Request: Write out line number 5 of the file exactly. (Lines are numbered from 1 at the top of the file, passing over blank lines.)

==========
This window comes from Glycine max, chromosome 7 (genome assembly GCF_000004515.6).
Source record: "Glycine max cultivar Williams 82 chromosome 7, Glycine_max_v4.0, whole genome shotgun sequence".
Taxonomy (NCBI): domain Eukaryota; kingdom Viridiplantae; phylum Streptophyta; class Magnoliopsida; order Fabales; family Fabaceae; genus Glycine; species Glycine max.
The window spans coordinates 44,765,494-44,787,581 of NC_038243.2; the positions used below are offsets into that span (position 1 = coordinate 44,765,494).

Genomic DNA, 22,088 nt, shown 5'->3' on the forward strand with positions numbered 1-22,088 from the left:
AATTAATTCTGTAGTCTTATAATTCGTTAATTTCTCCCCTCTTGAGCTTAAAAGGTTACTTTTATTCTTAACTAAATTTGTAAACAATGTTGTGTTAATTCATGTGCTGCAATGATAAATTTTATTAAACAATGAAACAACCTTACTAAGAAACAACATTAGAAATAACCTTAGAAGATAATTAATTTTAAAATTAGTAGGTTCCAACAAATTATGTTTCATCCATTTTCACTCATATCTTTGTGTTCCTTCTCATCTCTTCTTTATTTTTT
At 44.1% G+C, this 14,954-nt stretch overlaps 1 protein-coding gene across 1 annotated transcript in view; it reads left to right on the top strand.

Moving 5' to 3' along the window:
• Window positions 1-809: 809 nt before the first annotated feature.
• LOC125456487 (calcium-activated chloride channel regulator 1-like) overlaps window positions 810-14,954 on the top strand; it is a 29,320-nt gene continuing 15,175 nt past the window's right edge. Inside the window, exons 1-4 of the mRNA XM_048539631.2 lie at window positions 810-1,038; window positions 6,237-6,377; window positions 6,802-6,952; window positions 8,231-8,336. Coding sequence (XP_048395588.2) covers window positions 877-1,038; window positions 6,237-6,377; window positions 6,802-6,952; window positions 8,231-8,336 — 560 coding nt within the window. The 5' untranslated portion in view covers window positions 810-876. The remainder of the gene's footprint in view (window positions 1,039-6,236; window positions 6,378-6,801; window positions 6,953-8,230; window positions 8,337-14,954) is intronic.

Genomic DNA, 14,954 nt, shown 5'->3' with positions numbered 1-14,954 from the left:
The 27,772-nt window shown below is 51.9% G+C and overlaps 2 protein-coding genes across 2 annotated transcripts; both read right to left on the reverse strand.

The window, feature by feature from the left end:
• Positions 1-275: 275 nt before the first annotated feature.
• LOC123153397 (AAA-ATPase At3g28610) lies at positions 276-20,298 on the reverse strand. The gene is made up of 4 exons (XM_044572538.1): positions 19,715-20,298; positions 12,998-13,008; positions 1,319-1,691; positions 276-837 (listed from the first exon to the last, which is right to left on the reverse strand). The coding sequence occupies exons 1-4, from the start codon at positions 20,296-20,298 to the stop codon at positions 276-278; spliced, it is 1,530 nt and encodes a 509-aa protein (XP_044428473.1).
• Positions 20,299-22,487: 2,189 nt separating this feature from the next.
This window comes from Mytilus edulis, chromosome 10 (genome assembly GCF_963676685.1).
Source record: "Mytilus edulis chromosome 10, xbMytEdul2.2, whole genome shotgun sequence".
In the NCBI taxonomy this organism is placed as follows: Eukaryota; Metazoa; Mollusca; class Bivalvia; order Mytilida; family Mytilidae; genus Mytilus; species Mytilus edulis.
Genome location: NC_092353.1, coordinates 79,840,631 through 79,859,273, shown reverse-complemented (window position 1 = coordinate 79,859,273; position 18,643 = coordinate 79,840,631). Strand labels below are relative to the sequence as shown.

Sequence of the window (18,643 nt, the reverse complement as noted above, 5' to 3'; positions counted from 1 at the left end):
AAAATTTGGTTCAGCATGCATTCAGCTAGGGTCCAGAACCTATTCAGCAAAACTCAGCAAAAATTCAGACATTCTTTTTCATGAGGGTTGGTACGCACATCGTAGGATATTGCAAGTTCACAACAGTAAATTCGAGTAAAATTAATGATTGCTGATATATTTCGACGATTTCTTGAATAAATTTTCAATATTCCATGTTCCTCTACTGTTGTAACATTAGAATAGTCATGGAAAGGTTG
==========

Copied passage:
Genomic DNA, 22,088 nt, shown 5'->3' on the forward strand with positions numbered 1-22,088 from the left: